San Diego considers privatizing more city services

By James R. Riffel

City News Service

Street sweeping, road and sidewalk maintenance, and public utilities' customer service and bill-collecting are among the next city services that could be privatized, San Diego Mayor Jerry Sanders said Thursday.

The city already is preparing to bid out its printing and fleet-management divisions in the next couple of months.

"We don't know yet how much money we can save with this latest initiative, but we owe it to our citizens to see if we can cut our costs — and if so, by how much," Sanders said at a news conference.

Street sweeping has a $4.5 million budget and 32 full-time employees, Sanders said. He said that road and sidewalk maintenance was budgeted for $14.3 million, with 102 full-time workers.

The Public Utilities Department is "a bit of a different animal" because it's money comes from payments of water and sewer bills to city residents, not the general fund, Sanders said.

The mayor said that putting certain functions within public utilities out to bid will not save money for the general fund, but might lower bills for ratepayers, who have seen costs skyrocket in recent years — mainly because of rate increases by wholesalers before water reaches San Diego.

He said he hopes to invite bids for the three areas by November.

Considerable preparatory work is necessary, including a market study to see if there are enough private firms available to make bids. The city's managed competition system calls for at least two companies to make bids that save the city 10 percent.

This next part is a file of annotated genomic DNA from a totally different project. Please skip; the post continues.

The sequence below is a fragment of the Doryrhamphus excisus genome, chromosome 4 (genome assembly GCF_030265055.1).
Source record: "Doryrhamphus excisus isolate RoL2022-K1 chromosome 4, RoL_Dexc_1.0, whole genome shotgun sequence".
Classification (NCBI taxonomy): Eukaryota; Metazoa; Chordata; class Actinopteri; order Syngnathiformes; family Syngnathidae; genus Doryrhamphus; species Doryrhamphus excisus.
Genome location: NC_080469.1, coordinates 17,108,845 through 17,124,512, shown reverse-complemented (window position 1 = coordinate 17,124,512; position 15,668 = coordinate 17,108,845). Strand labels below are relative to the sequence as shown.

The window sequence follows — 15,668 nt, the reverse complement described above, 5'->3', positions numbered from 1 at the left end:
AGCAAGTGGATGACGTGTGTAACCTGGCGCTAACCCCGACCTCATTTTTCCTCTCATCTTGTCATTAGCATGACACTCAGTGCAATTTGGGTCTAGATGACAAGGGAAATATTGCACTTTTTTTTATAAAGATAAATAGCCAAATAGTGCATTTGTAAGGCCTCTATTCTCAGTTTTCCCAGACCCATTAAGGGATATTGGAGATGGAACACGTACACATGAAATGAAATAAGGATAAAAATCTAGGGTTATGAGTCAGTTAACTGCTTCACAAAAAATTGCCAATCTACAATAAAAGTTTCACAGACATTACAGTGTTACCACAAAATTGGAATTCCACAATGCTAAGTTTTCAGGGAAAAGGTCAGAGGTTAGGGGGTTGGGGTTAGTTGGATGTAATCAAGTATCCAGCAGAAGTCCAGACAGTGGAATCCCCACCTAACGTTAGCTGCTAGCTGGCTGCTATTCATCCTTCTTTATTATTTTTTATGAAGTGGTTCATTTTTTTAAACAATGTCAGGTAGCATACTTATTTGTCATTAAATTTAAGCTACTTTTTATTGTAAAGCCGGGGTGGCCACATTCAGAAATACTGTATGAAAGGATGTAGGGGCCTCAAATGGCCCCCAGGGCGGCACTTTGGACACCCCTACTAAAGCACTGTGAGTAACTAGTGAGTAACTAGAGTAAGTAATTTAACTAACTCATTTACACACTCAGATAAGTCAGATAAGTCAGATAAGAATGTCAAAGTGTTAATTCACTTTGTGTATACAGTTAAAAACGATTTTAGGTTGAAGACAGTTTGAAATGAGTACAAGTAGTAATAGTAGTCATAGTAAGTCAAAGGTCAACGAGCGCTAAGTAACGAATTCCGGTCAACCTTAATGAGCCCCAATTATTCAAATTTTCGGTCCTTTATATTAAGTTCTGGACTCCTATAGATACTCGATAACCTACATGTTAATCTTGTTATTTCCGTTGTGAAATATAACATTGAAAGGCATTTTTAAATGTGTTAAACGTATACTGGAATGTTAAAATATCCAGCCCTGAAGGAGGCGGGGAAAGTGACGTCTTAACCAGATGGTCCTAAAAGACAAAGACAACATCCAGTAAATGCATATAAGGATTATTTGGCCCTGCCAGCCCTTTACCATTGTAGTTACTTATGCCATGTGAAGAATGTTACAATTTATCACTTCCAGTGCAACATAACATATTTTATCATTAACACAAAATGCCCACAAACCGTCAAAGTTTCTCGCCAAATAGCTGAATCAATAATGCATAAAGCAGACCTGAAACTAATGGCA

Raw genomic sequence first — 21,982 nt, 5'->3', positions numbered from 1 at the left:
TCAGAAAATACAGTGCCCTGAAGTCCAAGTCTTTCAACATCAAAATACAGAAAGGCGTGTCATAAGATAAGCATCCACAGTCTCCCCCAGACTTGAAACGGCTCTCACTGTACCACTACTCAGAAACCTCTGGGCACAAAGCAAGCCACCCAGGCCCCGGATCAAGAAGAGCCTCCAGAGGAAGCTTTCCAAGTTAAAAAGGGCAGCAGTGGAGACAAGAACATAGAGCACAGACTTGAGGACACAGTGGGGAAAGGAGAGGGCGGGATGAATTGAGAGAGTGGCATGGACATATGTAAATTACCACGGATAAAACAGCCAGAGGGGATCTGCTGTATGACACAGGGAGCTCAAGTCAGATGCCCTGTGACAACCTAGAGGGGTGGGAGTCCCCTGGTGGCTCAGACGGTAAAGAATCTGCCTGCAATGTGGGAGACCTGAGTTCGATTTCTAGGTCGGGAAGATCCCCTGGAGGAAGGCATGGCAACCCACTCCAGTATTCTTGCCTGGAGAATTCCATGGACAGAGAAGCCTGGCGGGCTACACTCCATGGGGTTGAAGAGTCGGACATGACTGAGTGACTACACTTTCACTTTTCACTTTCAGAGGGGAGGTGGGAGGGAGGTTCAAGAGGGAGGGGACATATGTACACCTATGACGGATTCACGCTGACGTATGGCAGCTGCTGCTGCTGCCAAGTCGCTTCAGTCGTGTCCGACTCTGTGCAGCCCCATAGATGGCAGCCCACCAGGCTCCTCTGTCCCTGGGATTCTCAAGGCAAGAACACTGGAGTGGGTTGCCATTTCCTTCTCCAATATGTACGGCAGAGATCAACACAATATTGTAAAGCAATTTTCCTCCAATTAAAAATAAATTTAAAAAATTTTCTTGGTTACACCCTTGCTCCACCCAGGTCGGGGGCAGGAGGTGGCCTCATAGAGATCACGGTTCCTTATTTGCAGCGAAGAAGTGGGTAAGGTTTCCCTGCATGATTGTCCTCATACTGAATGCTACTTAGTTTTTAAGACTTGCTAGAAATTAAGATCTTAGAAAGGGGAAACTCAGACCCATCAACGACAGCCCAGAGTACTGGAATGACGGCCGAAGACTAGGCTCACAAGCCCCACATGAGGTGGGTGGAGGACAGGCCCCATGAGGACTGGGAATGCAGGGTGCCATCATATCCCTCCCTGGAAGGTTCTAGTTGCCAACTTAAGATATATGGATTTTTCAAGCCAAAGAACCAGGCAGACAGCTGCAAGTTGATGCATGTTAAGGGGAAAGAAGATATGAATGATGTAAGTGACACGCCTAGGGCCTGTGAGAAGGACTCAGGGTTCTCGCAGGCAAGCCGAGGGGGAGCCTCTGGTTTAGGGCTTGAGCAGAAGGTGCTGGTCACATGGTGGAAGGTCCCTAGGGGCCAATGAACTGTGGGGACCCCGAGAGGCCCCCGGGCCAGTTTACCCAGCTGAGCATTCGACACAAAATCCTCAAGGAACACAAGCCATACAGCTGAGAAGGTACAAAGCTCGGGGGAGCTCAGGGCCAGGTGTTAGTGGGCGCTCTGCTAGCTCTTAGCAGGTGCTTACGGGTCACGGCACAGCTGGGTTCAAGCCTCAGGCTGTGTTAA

Sanders said the affected divisions have already been reorganized to become as efficient as possible.

Employees are welcome to enter into the bidding to keep the functions within the city umbrella.

According to Sanders, street sweeping employees have already said they could work more efficiently if they got out from under their bureaucracy.

"It relies on our employees coming up with better models and cheaper models, and I think our employees are up to it," Sanders said.

Most bids for city services nationwide have been won by municipal employees, said Councilwoman Lorie Zapf.

The mayor said any savings realized from bidding out the services won't be seen until well into the next fiscal year. His goal is to narrow the city's structural deficit by the time he leaves office at the end of 2012.

"The more we save, the more we can spend on essential services like police and firefighting," Sanders said.

   
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